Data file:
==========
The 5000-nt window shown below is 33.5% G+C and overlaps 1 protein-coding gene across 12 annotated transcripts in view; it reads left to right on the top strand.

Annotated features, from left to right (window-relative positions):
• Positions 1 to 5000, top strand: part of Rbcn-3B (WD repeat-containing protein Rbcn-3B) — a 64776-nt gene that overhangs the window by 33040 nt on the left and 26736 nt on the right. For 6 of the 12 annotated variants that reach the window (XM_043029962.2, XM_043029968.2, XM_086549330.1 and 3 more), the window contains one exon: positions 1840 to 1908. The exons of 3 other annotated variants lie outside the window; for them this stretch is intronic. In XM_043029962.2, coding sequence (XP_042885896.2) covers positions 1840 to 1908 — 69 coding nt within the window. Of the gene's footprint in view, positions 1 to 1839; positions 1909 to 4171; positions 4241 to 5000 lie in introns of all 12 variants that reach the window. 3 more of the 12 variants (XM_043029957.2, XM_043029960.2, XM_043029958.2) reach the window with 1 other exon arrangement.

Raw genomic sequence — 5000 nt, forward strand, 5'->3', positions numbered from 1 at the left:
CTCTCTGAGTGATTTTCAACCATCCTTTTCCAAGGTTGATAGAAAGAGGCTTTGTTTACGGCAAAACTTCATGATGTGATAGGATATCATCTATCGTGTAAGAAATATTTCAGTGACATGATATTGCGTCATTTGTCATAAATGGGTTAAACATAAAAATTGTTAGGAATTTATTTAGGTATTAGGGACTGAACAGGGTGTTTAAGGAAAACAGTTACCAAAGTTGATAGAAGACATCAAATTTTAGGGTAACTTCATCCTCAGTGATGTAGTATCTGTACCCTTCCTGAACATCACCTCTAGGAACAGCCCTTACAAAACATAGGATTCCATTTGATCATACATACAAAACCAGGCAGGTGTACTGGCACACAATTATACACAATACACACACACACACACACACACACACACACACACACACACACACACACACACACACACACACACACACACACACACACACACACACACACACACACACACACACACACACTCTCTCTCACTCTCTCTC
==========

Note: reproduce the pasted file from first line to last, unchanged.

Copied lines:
The 5000-nt window shown below is 33.5% G+C and overlaps 1 protein-coding gene across 12 annotated transcripts in view; it reads left to right on the top strand.

Annotated features, from left to right (window-relative positions):
• Positions 1 to 5000, top strand: part of Rbcn-3B (WD repeat-containing protein Rbcn-3B) — a 64776-nt gene that overhangs the window by 33040 nt on the left and 26736 nt on the right. For 6 of the 12 annotated variants that reach the window (XM_043029962.2, XM_043029968.2, XM_086549330.1 and 3 more), the window contains one exon: positions 1840 to 1908. The exons of 3 other annotated variants lie outside the window; for them this stretch is intronic. In XM_043029962.2, coding sequence (XP_042885896.2) covers positions 1840 to 1908 — 69 coding nt within the window. Of the gene's footprint in view, positions 1 to 1839; positions 1909 to 4171; positions 4241 to 5000 lie in introns of all 12 variants that reach the window. 3 more of the 12 variants (XM_043029957.2, XM_043029960.2, XM_043029958.2) reach the window with 1 other exon arrangement.

Raw genomic sequence — 5000 nt, forward strand, 5'->3', positions numbered from 1 at the left:
CTCTCTGAGTGATTTTCAACCATCCTTTTCCAAGGTTGATAGAAAGAGGCTTTGTTTACGGCAAAACTTCATGATGTGATAGGATATCATCTATCGTGTAAGAAATATTTCAGTGACATGATATTGCGTCATTTGTCATAAATGGGTTAAACATAAAAATTGTTAGGAATTTATTTAGGTATTAGGGACTGAACAGGGTGTTTAAGGAAAACAGTTACCAAAGTTGATAGAAGACATCAAATTTTAGGGTAACTTCATCCTCAGTGATGTAGTATCTGTACCCTTCCTGAACATCACCTCTAGGAACAGCCCTTACAAAACATAGGATTCCATTTGATCATACATACAAAACCAGGCAGGTGTACTGGCACACAATTATACACAATACACACACACACACACACACACACACACACACACACACACACACACACACACACACACACACACACACACACACACACACACACACACACACACACACACACACACACACTCTCTCTCACTCTCTCTC